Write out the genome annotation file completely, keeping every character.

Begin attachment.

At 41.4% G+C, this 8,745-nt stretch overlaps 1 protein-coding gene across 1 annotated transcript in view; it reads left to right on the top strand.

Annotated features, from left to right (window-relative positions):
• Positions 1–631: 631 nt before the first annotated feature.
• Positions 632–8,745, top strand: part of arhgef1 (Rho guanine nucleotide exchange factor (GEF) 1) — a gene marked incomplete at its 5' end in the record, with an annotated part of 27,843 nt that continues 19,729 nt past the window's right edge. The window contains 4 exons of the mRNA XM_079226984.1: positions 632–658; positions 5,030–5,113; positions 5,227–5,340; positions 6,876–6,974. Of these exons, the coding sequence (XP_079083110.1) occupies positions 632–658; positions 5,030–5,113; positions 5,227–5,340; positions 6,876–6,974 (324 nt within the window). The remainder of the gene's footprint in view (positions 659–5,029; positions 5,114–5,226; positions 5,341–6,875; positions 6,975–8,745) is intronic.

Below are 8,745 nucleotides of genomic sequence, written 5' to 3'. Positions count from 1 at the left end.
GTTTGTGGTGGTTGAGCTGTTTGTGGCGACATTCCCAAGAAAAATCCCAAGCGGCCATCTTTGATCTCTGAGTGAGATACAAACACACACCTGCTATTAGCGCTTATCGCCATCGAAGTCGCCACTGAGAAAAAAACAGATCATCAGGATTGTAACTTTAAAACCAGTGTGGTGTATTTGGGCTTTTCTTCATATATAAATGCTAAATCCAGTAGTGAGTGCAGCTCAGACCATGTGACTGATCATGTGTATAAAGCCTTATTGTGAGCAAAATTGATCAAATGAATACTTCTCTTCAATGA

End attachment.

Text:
At 41.4% G+C, this 8,745-nt stretch overlaps 1 protein-coding gene across 1 annotated transcript in view; it reads left to right on the top strand.

Annotated features, from left to right (window-relative positions):
• Positions 1–631: 631 nt before the first annotated feature.
• Positions 632–8,745, top strand: part of arhgef1 (Rho guanine nucleotide exchange factor (GEF) 1) — a gene marked incomplete at its 5' end in the record, with an annotated part of 27,843 nt that continues 19,729 nt past the window's right edge. The window contains 4 exons of the mRNA XM_079226984.1: positions 632–658; positions 5,030–5,113; positions 5,227–5,340; positions 6,876–6,974. Of these exons, the coding sequence (XP_079083110.1) occupies positions 632–658; positions 5,030–5,113; positions 5,227–5,340; positions 6,876–6,974 (324 nt within the window). The remainder of the gene's footprint in view (positions 659–5,029; positions 5,114–5,226; positions 5,341–6,875; positions 6,975–8,745) is intronic.

Below are 8,745 nucleotides of genomic sequence, written 5' to 3'. Positions count from 1 at the left end.
GTTTGTGGTGGTTGAGCTGTTTGTGGCGACATTCCCAAGAAAAATCCCAAGCGGCCATCTTTGATCTCTGAGTGAGATACAAACACACACCTGCTATTAGCGCTTATCGCCATCGAAGTCGCCACTGAGAAAAAAACAGATCATCAGGATTGTAACTTTAAAACCAGTGTGGTGTATTTGGGCTTTTCTTCATATATAAATGCTAAATCCAGTAGTGAGTGCAGCTCAGACCATGTGACTGATCATGTGTATAAAGCCTTATTGTGAGCAAAATTGATCAAATGAATACTTCTCTTCAATGA